As with any other contract, if you don’t pay your life insurance premium the insurance company isn’t required to honor the policy. State laws require that life insurance companies must provide at least a 30-day grace period if you do miss a payment, and each state has specific notice requirements with regard to the applicable grace period. Once the grace period expires, though, the policy is cancelled and the life insurance company can legally keep all premiums paid to date. In other words, you lose coverage and all premiums paid prior to the lapse are lawfully kept by the insurer. If you do wish to apply for reinstatement of your coverage, the life insurance company can then deny reinstatement if your health has changed since the original policy application. And if the policy is no longer active when the insured passes away? Expect a claim denial but don’t just accept it! ALWAYS have it reviewed by an experienced life insurance attorney. If the life insurer failed to provide “proper” notice (in compliance with applicable state law) of the grace period or made some other error in cancelling the policy, you may still have a fighting chance. To avoid the need for a life insurance lawyer, remember to stay current with payments, and for the elderly or anyone who suffers from serious medical issues, make sure a close family member or friend can help keep track of your payment due dates and check your mailbox for any grace period or lapse notices received.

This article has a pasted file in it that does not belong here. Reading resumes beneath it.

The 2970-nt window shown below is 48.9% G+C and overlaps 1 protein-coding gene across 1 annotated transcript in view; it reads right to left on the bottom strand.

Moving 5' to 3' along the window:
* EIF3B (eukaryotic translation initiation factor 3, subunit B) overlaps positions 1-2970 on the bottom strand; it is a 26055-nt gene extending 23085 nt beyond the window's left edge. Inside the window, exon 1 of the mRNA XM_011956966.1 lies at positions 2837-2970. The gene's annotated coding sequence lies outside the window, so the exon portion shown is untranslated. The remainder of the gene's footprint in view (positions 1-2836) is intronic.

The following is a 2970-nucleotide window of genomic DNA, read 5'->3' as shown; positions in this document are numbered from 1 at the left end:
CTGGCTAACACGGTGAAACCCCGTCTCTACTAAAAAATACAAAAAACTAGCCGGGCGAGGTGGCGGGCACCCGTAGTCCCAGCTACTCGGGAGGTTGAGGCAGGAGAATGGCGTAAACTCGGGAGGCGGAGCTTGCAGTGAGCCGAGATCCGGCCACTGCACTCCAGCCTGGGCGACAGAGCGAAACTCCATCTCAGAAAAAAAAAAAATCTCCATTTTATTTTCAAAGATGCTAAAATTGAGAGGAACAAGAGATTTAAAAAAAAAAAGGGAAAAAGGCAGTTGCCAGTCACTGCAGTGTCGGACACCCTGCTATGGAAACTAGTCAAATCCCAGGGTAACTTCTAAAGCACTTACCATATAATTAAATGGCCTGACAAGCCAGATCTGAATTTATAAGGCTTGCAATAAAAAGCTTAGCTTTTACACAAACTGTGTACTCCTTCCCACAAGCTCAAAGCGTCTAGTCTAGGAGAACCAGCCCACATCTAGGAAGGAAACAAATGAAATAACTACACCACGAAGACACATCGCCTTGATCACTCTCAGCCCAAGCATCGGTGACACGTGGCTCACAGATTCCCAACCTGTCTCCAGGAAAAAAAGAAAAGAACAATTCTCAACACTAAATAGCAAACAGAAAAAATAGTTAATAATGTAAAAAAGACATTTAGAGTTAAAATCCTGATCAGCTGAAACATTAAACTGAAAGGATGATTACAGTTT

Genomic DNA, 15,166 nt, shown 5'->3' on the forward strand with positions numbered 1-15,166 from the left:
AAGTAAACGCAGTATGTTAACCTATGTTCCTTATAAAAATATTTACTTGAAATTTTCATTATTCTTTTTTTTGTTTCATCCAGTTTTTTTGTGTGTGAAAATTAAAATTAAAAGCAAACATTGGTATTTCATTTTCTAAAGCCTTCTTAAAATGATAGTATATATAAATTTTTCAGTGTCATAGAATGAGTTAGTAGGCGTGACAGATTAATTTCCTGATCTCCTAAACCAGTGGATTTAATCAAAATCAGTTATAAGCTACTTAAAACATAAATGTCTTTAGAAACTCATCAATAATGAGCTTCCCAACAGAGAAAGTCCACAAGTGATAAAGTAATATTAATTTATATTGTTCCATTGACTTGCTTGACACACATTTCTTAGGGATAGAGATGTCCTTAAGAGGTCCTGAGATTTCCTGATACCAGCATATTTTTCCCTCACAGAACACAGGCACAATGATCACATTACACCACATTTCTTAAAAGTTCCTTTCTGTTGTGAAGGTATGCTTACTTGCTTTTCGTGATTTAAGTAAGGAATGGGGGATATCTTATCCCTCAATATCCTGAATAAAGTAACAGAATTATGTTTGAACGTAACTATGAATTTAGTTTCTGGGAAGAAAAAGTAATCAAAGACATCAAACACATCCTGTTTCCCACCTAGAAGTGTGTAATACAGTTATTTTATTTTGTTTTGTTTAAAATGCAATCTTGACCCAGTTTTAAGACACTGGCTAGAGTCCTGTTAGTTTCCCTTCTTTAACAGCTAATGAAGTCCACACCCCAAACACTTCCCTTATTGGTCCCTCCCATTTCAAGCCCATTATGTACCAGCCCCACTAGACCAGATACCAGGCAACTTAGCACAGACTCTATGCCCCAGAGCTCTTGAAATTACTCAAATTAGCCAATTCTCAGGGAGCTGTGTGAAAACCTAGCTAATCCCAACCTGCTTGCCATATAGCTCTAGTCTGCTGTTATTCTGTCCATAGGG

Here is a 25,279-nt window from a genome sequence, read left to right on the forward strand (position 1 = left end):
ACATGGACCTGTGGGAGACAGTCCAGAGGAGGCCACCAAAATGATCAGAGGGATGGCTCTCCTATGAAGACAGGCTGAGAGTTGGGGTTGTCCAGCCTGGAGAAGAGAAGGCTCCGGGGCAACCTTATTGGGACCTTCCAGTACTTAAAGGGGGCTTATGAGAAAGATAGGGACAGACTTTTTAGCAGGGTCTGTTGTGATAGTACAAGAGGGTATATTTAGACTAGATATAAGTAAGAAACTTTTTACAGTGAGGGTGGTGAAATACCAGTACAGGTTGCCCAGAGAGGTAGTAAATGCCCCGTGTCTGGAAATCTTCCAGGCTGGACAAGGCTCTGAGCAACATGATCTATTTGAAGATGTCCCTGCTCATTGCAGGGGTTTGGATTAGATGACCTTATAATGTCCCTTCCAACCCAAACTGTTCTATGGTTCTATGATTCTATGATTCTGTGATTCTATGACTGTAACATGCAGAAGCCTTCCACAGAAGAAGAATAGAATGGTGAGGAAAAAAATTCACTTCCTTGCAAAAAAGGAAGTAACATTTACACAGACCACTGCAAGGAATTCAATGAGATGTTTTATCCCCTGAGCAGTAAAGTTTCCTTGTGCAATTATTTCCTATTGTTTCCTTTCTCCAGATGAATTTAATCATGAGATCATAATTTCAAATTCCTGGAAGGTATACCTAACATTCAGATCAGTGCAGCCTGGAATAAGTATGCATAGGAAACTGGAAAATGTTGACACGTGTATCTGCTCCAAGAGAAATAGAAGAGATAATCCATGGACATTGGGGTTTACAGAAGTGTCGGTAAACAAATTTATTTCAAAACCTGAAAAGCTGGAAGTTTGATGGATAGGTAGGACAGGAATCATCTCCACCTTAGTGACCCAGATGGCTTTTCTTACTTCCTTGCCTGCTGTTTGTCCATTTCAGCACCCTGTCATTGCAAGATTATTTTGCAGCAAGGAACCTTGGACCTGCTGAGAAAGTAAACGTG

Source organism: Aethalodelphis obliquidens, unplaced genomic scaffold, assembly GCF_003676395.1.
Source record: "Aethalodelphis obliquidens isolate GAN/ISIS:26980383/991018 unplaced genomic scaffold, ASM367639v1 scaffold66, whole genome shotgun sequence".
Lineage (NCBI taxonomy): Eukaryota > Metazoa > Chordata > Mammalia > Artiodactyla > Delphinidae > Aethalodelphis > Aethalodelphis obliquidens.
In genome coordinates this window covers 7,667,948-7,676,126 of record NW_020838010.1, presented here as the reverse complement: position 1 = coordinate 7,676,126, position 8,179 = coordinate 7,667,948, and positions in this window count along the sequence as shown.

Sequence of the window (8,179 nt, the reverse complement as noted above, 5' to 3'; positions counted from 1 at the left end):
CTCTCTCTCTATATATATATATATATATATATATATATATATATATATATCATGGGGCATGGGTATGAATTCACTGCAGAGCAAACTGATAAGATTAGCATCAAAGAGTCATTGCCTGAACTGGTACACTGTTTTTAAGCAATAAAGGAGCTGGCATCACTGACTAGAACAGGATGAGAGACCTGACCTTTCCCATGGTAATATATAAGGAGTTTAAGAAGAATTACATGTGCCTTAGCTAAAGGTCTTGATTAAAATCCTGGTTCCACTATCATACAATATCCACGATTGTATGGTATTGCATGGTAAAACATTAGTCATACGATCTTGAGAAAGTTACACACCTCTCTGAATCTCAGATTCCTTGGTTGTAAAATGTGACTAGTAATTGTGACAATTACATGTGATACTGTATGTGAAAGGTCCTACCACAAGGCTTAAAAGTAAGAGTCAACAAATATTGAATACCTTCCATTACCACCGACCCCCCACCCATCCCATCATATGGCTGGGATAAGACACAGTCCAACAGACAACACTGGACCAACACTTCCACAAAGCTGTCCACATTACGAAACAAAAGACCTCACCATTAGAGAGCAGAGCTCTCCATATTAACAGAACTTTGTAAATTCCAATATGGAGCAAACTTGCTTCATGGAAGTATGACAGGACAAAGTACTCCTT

Your Cause of Death is Excluded!

In order to mitigate risk in issuing a life insurance policy, insurance companies sometimes limit the types of deaths covered under the policy. For example, death as a result of participating in an unusually risky pastime may be excluded from payment. If you die skydiving, flying your own plane, or scuba diving, many policies explicitly exclude coverage for these risky activities. Other common exclusions include deaths by suicide, deaths occurring in the commission of (or attempted commission of) a felony, and deaths related to alcohol or drug intoxication, even if caused or contributed to by accidental overdose of a prescription medication.